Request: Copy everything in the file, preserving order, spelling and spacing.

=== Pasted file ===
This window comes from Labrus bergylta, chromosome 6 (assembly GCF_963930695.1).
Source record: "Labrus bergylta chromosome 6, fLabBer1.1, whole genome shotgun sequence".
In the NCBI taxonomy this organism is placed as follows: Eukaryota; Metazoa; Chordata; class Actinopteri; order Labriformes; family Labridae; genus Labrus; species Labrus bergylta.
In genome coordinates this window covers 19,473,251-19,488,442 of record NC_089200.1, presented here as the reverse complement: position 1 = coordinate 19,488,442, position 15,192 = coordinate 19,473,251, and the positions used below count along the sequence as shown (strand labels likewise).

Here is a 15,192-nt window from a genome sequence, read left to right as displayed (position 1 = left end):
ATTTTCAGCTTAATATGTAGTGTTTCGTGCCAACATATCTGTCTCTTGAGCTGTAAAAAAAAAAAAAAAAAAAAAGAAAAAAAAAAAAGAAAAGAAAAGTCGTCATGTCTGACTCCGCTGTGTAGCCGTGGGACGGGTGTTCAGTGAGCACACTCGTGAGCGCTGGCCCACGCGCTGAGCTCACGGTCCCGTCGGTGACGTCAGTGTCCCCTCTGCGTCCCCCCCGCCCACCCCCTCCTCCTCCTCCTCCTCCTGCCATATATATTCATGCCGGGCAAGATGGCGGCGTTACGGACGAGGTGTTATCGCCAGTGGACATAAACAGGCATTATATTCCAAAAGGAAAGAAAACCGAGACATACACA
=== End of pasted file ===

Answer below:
This window comes from Labrus bergylta, chromosome 6 (assembly GCF_963930695.1).
Source record: "Labrus bergylta chromosome 6, fLabBer1.1, whole genome shotgun sequence".
In the NCBI taxonomy this organism is placed as follows: Eukaryota; Metazoa; Chordata; class Actinopteri; order Labriformes; family Labridae; genus Labrus; species Labrus bergylta.
In genome coordinates this window covers 19,473,251-19,488,442 of record NC_089200.1, presented here as the reverse complement: position 1 = coordinate 19,488,442, position 15,192 = coordinate 19,473,251, and the positions used below count along the sequence as shown (strand labels likewise).

Here is a 15,192-nt window from a genome sequence, read left to right as displayed (position 1 = left end):
ATTTTCAGCTTAATATGTAGTGTTTCGTGCCAACATATCTGTCTCTTGAGCTGTAAAAAAAAAAAAAAAAAAAAAGAAAAAAAAAAAAGAAAAGAAAAGTCGTCATGTCTGACTCCGCTGTGTAGCCGTGGGACGGGTGTTCAGTGAGCACACTCGTGAGCGCTGGCCCACGCGCTGAGCTCACGGTCCCGTCGGTGACGTCAGTGTCCCCTCTGCGTCCCCCCCGCCCACCCCCTCCTCCTCCTCCTCCTCCTGCCATATATATTCATGCCGGGCAAGATGGCGGCGTTACGGACGAGGTGTTATCGCCAGTGGACATAAACAGGCATTATATTCCAAAAGGAAAGAAAACCGAGACATACACA